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For the Latin course we would rightly have gone to see a reconstruction of Caesar's Gallic Wars, but I don't remember one, and I'm sure I would have.

They could have just taken you on a day-trip to Calais and allowed you to chin a few grenouilles while shouting "Caesar sic in omnibus" ...

John Dean
Oxford
I love the Tate Modern - it's where I found a piece which closely resembled the contents of our garage. ... looking forward to seeing the Frida Kahlo exhibition and I shall treat myself to a trip on the Tate boat.

I wandered around Newcastle a couple of years ago on a day when Daughter was attending a university open day. I found myself in the new Baltic Arts complex across the river (I can recommend the foot bridge) where I found an exhibit which was a cube, about 3m on each side, made up from bits and pieces of things you might find around in your garage or house, fitted together in an ingenious manner to make almost perfectly flat faces.

David
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Luckily (for me) he wasn't with us when we visited the exhibit at the Oxford MOMA which consisted of a room half-filled with sand. Or, I suppose, half-empty of sand depending on which "*imism" you favour.

It may have been half full of sand, but it was half empty of water, gold and/or moon dust.

David
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I love the Tate Modern - it's where I found ... shall treat myself to a trip on the Tate boat.

I wandered around Newcastle a couple of years ago on a day when Daughter was attending a university open day. ... might find around in your garage or house, fitted together in an ingenious manner to make almost perfectly flat faces.

That sounds like the same thing. I remembered the artist's name - Tony Cragg - and here's the thing itself, or something very like it:



Laura
(emulate St. George for email)
I wandered around Newcastle a couple of years ago on ... in an ingenious manner to make almost perfectly flat faces.

That sounds like the same thing. I remembered the artist's name - Tony Cragg - and here's the thing itself, or something very like it:

That's the very thing, thank you. I didn't have my camera with me so I had to describe it to Wife. I've just been able to show her the photo - better three years late than never.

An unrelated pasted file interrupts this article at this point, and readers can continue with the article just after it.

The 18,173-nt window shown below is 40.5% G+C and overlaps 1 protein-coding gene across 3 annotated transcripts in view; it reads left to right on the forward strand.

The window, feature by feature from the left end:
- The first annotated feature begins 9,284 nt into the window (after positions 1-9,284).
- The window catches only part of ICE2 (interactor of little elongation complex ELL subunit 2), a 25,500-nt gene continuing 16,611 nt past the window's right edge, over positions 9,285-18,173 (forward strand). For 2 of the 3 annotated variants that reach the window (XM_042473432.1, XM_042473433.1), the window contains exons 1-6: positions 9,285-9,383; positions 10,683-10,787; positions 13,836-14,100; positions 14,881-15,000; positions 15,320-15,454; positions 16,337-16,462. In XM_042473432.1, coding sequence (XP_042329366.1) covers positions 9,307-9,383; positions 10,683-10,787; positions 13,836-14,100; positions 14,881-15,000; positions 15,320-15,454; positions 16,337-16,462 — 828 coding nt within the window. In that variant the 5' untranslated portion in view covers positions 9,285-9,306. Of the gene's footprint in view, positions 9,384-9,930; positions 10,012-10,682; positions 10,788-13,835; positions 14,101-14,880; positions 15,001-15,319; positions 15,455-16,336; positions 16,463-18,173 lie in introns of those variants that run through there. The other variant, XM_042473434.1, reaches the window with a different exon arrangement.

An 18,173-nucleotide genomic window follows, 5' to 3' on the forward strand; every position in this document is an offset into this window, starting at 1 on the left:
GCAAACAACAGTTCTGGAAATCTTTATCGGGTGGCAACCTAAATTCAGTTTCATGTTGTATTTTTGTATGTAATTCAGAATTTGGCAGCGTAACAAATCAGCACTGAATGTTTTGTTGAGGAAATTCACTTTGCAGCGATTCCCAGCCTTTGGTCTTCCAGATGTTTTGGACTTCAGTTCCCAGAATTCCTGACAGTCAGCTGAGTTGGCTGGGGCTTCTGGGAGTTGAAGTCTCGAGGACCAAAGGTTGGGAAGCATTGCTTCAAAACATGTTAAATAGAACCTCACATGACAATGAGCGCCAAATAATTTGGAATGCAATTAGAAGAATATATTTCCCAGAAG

David
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That sounds like the same thing. I remembered the artist's ... here's the thing itself, or something very like it:

That's the very thing, thank you. I didn't have my camera with me so I had to describe it to Wife. I've just been able to show her the photo - better three years late than never.

I am doubly pleased, then - just dredging up the artist's name was a significant achievement for me.
But the photo doesn't quite capture the amazing detail and the quite phenomenal way in which the items are put together with such geometrical precision. I'd love to know how he did it in the first place. I have just had a try on a very limited scale with some of the clutter on my desk, but the scissors and stapler don't fit very well. I suppose I just don't have sufficient talent.

Laura
(emulate St. George for email)
I wandered around Newcastle a couple of years ago on ... in an ingenious manner to make almost perfectly flat faces.

That sounds like the same thing. I remembered the artist's name - Tony Cragg - and here's the thing itself, or something very like it:

Isn't that great! My favourite thing in Tate Modern is the xploding shed, with every tiny bit suspended as it flies awy from the centre... can't find a picture though.
DC
That's the very thing, thank you. I didn't have my ... her the photo - better three years late than never.

I am doubly pleased, then - just dredging up the artist's name was a significant achievement for me. But the ... on my desk, but the scissors and stapler don't fit very well. I suppose I just don't have sufficient talent.

My suspicious Engineer's mind did wonder at the time whether he had laid the items around the edges of a cubic mould and then filled the inside of the cube with smaller items. That's how I would do it, but then I'm not an artist.

David
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I remembered the artist's name - Tony Cragg - and here's the thing itself, or something very like it: http://tinyurl.com/9z5xo

Browsing through the collection, I notice that some of his works are described as "aquatint and spitbite on paper".
What the heck is "spitbite"? A google search has been most unhelpful, and dictionary.com doesn't seem to recognize the word.
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